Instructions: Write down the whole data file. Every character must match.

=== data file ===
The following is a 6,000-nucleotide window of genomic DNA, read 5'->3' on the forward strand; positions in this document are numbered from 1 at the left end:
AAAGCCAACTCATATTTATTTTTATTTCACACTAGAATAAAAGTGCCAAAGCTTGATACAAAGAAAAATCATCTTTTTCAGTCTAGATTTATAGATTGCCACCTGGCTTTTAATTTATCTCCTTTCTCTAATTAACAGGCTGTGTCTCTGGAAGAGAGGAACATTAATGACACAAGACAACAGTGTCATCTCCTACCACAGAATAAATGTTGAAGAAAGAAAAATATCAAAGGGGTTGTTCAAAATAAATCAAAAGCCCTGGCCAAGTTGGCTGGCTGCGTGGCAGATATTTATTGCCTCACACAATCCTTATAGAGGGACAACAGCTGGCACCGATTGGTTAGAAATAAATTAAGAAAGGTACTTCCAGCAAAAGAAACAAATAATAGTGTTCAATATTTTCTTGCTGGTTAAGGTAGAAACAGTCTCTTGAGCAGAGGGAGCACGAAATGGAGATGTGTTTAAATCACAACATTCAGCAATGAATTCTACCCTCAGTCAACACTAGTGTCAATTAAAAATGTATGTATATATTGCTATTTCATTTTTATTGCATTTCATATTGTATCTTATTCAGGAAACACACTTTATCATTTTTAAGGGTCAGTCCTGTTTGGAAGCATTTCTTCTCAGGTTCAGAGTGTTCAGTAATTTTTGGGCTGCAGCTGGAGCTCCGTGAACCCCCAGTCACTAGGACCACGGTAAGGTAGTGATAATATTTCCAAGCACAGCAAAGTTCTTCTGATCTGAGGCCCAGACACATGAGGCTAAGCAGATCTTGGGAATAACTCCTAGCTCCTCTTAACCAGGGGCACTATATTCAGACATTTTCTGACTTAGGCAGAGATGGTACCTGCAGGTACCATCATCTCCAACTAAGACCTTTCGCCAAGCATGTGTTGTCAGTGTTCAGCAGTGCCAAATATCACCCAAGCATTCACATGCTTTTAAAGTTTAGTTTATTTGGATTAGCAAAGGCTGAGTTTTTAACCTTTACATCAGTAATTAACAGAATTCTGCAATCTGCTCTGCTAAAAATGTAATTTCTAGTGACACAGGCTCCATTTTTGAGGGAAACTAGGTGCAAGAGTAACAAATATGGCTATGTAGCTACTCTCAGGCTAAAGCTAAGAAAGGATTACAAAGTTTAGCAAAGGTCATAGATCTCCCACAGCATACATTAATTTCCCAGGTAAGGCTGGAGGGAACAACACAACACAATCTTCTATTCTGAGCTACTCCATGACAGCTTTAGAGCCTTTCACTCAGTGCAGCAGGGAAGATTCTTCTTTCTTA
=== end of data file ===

The following is a 6,000-nucleotide window of genomic DNA, read 5'->3' on the forward strand; positions in this document are numbered from 1 at the left end:
AAAGCCAACTCATATTTATTTTTATTTCACACTAGAATAAAAGTGCCAAAGCTTGATACAAAGAAAAATCATCTTTTTCAGTCTAGATTTATAGATTGCCACCTGGCTTTTAATTTATCTCCTTTCTCTAATTAACAGGCTGTGTCTCTGGAAGAGAGGAACATTAATGACACAAGACAACAGTGTCATCTCCTACCACAGAATAAATGTTGAAGAAAGAAAAATATCAAAGGGGTTGTTCAAAATAAATCAAAAGCCCTGGCCAAGTTGGCTGGCTGCGTGGCAGATATTTATTGCCTCACACAATCCTTATAGAGGGACAACAGCTGGCACCGATTGGTTAGAAATAAATTAAGAAAGGTACTTCCAGCAAAAGAAACAAATAATAGTGTTCAATATTTTCTTGCTGGTTAAGGTAGAAACAGTCTCTTGAGCAGAGGGAGCACGAAATGGAGATGTGTTTAAATCACAACATTCAGCAATGAATTCTACCCTCAGTCAACACTAGTGTCAATTAAAAATGTATGTATATATTGCTATTTCATTTTTATTGCATTTCATATTGTATCTTATTCAGGAAACACACTTTATCATTTTTAAGGGTCAGTCCTGTTTGGAAGCATTTCTTCTCAGGTTCAGAGTGTTCAGTAATTTTTGGGCTGCAGCTGGAGCTCCGTGAACCCCCAGTCACTAGGACCACGGTAAGGTAGTGATAATATTTCCAAGCACAGCAAAGTTCTTCTGATCTGAGGCCCAGACACATGAGGCTAAGCAGATCTTGGGAATAACTCCTAGCTCCTCTTAACCAGGGGCACTATATTCAGACATTTTCTGACTTAGGCAGAGATGGTACCTGCAGGTACCATCATCTCCAACTAAGACCTTTCGCCAAGCATGTGTTGTCAGTGTTCAGCAGTGCCAAATATCACCCAAGCATTCACATGCTTTTAAAGTTTAGTTTATTTGGATTAGCAAAGGCTGAGTTTTTAACCTTTACATCAGTAATTAACAGAATTCTGCAATCTGCTCTGCTAAAAATGTAATTTCTAGTGACACAGGCTCCATTTTTGAGGGAAACTAGGTGCAAGAGTAACAAATATGGCTATGTAGCTACTCTCAGGCTAAAGCTAAGAAAGGATTACAAAGTTTAGCAAAGGTCATAGATCTCCCACAGCATACATTAATTTCCCAGGTAAGGCTGGAGGGAACAACACAACACAATCTTCTATTCTGAGCTACTCCATGACAGCTTTAGAGCCTTTCACTCAGTGCAGCAGGGAAGATTCTTCTTTCTTA